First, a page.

• Resume updates
  • Creating a website portfolio
  • Designing student business cards

Resume jpeg #2Resumes should be tailored and designed to target your specific companies. In order to follow this advice given by so many instructors, I created two separate resumes: one that demonstrated my professionalism- and another to demonstrate my creativity. In addition, I launched a personal student website hosted on www.wix.com, in order to give future employers a glimpse of my coursework projects. I added both of these on a business card, which I ordered from www.vistaprint.com. Take a look at my personal examples to get motivated.

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I also encourage each of you to consider these preparations, as well as attend these upcoming campus workshops.

  • Resume Reviews, Monday, January 251:00-5:00 pm in SBA 240
  • Professional Image, Tuesday, January 26, 4:30-5:30 pm in SBA 130
  • Mock Interviews, Wednesday, January 27, 9:00 am-4:00 pm in SBA 260 
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Find Your Why

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By: Sam Bakkila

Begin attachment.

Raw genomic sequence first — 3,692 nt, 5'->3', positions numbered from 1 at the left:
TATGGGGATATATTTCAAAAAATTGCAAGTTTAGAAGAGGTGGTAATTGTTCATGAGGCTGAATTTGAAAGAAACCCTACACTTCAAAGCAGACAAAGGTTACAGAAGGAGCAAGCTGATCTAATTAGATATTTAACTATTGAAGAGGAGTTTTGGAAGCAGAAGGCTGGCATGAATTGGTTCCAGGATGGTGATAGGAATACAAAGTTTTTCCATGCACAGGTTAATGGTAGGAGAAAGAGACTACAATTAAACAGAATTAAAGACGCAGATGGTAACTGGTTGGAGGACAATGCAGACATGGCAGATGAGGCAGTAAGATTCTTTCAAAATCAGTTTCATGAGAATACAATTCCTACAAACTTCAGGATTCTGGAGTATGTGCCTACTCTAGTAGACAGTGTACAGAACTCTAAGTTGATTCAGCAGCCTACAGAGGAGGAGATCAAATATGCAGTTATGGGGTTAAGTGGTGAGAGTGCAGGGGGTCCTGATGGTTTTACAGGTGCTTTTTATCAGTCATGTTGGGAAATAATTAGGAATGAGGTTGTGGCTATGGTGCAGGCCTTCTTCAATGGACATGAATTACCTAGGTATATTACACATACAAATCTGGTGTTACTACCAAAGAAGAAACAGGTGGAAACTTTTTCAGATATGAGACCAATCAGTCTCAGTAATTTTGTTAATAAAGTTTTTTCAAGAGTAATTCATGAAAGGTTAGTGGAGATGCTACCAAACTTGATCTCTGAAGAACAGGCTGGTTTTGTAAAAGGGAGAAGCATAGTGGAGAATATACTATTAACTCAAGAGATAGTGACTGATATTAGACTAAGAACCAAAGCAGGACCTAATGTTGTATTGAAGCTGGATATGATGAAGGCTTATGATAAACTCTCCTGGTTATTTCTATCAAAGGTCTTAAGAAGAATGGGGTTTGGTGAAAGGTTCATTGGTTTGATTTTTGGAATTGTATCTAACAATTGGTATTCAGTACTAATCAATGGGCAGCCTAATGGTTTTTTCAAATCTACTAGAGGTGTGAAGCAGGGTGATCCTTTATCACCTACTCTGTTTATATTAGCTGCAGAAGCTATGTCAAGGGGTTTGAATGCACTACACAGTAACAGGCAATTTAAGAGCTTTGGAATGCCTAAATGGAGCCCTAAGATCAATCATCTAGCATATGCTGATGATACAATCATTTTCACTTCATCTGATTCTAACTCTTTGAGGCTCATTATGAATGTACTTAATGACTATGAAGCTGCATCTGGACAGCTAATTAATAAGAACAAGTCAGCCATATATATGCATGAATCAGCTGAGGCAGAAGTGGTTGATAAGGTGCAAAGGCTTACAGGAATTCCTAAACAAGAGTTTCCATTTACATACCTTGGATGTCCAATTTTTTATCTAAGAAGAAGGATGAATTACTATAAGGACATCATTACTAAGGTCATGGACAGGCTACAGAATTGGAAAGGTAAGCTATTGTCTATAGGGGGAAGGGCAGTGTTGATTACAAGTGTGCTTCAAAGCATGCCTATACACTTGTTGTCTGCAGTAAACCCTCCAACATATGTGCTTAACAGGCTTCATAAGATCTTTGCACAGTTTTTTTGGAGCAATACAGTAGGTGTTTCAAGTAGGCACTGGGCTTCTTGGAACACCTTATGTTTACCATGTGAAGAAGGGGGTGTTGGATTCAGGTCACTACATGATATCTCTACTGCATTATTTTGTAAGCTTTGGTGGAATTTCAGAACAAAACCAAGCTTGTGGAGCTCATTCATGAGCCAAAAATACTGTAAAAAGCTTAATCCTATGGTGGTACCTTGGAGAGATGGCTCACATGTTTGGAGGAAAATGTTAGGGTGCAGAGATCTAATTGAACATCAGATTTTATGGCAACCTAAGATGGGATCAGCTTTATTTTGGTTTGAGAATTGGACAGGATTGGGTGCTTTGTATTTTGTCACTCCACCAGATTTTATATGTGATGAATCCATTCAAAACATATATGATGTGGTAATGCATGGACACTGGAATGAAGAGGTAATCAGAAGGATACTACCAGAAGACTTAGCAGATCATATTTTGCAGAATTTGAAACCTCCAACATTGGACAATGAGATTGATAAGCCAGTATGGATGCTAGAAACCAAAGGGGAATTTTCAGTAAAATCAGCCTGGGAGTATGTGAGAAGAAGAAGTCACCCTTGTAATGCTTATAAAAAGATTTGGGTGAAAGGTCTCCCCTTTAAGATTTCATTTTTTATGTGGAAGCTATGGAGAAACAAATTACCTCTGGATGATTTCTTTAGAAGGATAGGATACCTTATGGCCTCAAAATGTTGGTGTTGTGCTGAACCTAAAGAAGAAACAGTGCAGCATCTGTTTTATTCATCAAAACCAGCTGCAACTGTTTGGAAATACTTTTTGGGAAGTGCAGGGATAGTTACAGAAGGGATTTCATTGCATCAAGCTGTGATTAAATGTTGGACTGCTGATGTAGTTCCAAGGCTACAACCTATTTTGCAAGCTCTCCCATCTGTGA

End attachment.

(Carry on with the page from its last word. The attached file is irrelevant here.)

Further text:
Now that the crunch time of the semester is upon us, I find myself repeating a piece of advice from PSU alum and motivational speaker Lou Radja.

He told Campus Rec employees, when we were starting our staff training at the beginning of the year: “When the why is strong, the how becomes easy.”

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Keynote Speaker Lou Radja

This piece of advice is simple yet profound. Our level of motivation, and how effectively we keep connected with that which inspires us, ultimately determines so much of our success. Now that the end of the term is here, and many of us are bogged down with exams and papers and projects that could have a substantial impact on our future, it’s time to take a step back, forget about the day-to-day frustrations, and reconnect with our ‘why’.